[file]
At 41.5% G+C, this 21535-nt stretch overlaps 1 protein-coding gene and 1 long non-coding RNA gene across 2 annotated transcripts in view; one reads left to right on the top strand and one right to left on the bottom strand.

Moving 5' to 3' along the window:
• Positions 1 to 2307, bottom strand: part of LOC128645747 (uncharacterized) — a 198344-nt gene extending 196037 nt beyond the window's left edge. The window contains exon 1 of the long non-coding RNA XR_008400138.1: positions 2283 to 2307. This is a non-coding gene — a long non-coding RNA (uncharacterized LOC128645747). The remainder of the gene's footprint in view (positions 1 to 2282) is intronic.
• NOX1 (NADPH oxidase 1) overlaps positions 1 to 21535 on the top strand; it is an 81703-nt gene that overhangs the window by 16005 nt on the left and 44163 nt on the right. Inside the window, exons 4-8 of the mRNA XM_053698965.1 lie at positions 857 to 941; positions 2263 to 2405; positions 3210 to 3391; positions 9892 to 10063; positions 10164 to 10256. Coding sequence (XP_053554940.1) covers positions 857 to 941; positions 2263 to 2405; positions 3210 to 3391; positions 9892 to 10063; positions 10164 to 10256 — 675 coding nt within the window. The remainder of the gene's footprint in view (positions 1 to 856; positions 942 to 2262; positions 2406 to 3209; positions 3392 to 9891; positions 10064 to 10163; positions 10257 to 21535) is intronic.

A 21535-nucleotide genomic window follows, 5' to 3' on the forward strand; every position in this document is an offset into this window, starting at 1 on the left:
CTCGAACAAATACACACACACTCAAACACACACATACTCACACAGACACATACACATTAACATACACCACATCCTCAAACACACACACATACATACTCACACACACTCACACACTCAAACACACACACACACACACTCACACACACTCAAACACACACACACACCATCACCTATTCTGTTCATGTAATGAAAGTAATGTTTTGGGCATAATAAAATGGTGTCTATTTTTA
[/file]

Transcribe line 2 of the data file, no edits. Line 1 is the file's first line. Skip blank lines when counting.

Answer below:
Moving 5' to 3' along the window: